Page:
Journal of Undergraduate Research


co-infections, respiratory syncytial virus, immunocompromised adults


Life Sciences


Health Science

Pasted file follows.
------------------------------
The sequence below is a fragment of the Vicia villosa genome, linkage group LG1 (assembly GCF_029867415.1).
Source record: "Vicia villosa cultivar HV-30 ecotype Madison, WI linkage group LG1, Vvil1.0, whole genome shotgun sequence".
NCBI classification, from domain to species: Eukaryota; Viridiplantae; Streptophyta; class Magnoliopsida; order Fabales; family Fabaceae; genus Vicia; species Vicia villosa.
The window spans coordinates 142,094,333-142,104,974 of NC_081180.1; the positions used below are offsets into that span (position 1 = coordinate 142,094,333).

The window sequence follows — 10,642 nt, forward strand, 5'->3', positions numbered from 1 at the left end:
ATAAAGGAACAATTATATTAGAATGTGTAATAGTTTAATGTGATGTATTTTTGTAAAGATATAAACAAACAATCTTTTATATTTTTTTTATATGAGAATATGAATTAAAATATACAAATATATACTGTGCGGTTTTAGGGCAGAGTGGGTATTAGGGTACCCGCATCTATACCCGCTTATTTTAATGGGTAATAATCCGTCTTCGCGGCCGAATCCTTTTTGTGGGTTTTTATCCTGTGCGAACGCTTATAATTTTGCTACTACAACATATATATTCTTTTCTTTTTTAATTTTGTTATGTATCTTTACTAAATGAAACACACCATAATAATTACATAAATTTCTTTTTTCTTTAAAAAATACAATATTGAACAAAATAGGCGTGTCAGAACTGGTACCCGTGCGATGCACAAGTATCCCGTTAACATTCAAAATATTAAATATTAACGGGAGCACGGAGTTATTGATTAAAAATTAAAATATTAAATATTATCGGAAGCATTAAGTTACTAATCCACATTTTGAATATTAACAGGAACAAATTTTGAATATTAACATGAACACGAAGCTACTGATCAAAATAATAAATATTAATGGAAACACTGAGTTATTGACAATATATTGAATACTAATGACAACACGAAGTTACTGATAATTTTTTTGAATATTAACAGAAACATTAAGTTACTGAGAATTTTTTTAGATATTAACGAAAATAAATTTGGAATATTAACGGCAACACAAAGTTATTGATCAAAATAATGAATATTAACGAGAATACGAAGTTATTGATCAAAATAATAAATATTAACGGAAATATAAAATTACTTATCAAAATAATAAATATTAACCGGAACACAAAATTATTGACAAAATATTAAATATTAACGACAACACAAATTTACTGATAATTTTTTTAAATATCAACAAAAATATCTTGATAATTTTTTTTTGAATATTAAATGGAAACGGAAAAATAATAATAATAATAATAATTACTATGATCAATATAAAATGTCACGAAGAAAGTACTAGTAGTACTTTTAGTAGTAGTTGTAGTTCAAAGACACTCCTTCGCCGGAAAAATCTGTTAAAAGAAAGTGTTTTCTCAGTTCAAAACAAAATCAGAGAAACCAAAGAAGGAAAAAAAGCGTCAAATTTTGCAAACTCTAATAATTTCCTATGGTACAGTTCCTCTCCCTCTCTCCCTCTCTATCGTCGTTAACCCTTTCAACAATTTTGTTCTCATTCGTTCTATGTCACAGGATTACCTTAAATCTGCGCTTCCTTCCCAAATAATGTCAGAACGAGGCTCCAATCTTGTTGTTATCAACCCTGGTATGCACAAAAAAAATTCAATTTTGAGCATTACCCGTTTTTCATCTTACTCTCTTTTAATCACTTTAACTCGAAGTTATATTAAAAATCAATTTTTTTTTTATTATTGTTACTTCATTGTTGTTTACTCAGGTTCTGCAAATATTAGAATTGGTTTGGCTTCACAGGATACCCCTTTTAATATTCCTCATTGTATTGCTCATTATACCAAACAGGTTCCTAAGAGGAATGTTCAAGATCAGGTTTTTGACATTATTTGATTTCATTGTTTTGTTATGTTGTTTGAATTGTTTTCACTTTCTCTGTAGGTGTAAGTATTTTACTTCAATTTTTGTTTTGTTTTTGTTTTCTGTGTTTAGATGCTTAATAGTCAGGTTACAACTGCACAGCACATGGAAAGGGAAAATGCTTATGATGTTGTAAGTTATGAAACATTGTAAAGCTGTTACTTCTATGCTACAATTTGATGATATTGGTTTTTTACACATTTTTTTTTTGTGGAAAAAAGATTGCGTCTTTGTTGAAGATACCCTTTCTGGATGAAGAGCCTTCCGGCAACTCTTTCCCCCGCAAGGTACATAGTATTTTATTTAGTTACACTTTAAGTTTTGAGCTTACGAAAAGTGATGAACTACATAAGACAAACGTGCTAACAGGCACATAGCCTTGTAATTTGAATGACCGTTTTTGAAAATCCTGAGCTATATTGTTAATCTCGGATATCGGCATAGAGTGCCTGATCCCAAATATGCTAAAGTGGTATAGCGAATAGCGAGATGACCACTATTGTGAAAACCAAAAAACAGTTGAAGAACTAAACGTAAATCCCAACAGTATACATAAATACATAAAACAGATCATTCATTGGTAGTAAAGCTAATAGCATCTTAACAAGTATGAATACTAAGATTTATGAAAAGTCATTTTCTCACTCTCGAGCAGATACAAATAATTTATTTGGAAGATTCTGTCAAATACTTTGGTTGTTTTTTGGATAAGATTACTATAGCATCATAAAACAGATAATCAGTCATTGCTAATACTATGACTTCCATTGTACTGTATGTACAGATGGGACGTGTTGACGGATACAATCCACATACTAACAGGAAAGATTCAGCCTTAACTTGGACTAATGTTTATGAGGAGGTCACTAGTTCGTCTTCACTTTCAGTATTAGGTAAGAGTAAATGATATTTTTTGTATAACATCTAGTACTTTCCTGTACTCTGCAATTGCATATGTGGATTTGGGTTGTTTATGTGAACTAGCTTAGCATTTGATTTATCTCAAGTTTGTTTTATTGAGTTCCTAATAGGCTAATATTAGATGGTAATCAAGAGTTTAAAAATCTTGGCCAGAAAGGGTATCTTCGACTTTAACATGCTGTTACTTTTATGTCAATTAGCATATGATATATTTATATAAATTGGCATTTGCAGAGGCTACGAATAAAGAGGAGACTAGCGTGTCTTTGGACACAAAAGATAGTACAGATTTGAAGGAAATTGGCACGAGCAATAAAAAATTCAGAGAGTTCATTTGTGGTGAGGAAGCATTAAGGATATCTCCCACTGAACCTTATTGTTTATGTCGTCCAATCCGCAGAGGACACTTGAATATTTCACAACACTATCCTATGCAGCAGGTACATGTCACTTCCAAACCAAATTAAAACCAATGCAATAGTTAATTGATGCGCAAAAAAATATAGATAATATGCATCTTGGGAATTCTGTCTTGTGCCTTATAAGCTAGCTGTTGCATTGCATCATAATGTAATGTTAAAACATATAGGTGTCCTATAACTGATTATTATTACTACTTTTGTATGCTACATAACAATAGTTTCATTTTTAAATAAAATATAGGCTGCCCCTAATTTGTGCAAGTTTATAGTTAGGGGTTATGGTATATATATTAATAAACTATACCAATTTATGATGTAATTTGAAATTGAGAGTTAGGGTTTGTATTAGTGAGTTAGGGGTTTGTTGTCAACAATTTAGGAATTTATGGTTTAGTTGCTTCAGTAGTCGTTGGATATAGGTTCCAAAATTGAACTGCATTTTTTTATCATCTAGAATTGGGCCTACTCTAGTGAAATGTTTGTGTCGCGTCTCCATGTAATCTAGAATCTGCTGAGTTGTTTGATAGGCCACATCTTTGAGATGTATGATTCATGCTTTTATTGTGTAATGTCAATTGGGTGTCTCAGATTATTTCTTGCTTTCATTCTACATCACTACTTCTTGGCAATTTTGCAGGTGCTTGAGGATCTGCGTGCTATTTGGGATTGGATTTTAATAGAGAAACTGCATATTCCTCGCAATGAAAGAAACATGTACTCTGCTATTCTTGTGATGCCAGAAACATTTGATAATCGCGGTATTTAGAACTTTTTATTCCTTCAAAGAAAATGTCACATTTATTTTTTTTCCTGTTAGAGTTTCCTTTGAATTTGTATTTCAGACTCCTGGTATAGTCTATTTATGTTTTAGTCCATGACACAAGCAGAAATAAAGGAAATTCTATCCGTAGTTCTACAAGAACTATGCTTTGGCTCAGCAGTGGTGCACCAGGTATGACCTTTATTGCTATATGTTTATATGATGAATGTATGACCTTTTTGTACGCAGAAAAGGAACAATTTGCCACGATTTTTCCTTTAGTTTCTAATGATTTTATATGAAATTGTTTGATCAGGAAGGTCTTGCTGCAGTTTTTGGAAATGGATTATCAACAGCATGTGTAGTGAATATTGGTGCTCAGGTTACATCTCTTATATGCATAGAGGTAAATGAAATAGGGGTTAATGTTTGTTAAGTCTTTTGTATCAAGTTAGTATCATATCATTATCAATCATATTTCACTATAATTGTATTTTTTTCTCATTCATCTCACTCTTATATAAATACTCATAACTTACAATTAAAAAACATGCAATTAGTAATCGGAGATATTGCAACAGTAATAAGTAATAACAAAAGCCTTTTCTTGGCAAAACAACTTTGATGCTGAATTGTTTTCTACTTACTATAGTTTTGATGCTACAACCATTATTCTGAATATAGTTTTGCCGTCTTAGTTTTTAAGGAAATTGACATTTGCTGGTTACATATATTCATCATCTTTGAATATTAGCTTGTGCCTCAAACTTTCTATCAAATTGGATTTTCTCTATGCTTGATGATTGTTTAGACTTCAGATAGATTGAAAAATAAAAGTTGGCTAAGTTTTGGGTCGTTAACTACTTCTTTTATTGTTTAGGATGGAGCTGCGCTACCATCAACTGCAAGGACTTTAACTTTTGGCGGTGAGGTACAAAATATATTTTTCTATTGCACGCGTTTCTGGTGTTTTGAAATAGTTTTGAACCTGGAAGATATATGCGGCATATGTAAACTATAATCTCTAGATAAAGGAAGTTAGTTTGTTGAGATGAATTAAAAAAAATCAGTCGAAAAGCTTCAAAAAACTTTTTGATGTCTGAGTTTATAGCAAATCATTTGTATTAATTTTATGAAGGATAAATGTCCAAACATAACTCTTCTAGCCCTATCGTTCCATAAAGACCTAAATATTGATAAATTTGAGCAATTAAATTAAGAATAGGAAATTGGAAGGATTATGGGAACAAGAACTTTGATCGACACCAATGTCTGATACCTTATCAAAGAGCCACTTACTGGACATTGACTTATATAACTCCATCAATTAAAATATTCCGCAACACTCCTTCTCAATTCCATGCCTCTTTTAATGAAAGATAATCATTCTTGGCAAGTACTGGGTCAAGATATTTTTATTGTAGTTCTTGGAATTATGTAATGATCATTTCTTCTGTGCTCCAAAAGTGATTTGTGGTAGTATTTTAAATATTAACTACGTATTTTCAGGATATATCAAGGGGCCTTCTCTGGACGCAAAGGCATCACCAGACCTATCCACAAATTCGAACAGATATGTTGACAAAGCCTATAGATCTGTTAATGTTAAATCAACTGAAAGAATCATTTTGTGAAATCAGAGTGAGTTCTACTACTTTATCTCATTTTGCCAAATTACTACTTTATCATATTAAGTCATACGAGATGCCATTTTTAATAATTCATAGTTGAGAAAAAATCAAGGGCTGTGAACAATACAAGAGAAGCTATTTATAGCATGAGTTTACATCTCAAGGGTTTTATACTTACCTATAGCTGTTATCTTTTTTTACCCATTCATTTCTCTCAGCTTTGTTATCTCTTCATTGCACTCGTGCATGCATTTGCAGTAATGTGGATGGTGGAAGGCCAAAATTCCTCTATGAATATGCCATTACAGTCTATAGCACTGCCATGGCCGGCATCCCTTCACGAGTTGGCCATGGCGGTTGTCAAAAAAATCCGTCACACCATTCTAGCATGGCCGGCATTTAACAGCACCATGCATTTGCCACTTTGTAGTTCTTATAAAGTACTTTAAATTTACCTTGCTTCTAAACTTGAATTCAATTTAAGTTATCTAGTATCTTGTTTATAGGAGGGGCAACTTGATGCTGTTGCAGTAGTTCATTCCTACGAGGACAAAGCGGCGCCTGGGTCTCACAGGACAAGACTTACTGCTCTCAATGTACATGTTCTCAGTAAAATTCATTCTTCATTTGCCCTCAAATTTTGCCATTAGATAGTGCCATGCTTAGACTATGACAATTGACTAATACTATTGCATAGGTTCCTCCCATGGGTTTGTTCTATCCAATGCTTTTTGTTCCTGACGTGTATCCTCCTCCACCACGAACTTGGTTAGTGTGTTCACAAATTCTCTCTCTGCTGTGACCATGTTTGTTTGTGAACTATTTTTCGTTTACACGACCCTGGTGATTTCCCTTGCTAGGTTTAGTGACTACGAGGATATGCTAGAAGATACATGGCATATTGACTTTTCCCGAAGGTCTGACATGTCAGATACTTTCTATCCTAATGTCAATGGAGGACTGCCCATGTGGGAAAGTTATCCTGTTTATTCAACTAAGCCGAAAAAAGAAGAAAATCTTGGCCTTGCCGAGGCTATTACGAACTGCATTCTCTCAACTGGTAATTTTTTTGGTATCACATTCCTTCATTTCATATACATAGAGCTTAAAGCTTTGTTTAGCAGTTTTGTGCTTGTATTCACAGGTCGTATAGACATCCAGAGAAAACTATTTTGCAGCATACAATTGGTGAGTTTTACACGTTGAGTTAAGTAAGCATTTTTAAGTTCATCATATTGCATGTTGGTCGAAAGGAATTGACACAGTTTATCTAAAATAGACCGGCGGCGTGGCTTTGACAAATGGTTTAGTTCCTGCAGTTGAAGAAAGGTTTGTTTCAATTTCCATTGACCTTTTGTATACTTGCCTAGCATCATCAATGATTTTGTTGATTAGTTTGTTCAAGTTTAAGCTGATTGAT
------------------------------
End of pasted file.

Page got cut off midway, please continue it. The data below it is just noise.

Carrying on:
Respiratory Syncytial Virus (RSV) infects almost all infants before their second birthday and can progress to lower respiratory infections such as bronchiolitis or pneumonia. However, few are aware of the effect this has on adults, particularly those who are immunocompromised through organ or bone marrow transplants, treatments for multiple sclerosis (MS), etc. Infection is the leading cause of morbidity and mortality among the immunocompromised. This is of note because RSV is one of the few diseases for which humans are the reservoir species, meaning that this virus only infects and lives in humans. The study investigated genetic susceptibility for a rate of coinfection of respiratory syncytial virus and influenza. The gene investigated was the Mx1 gene. The Mx1 gene has been linked to increased immunity against H5N1 influenza strain in mice and shows promised resilience to respiratory illness when present in humans.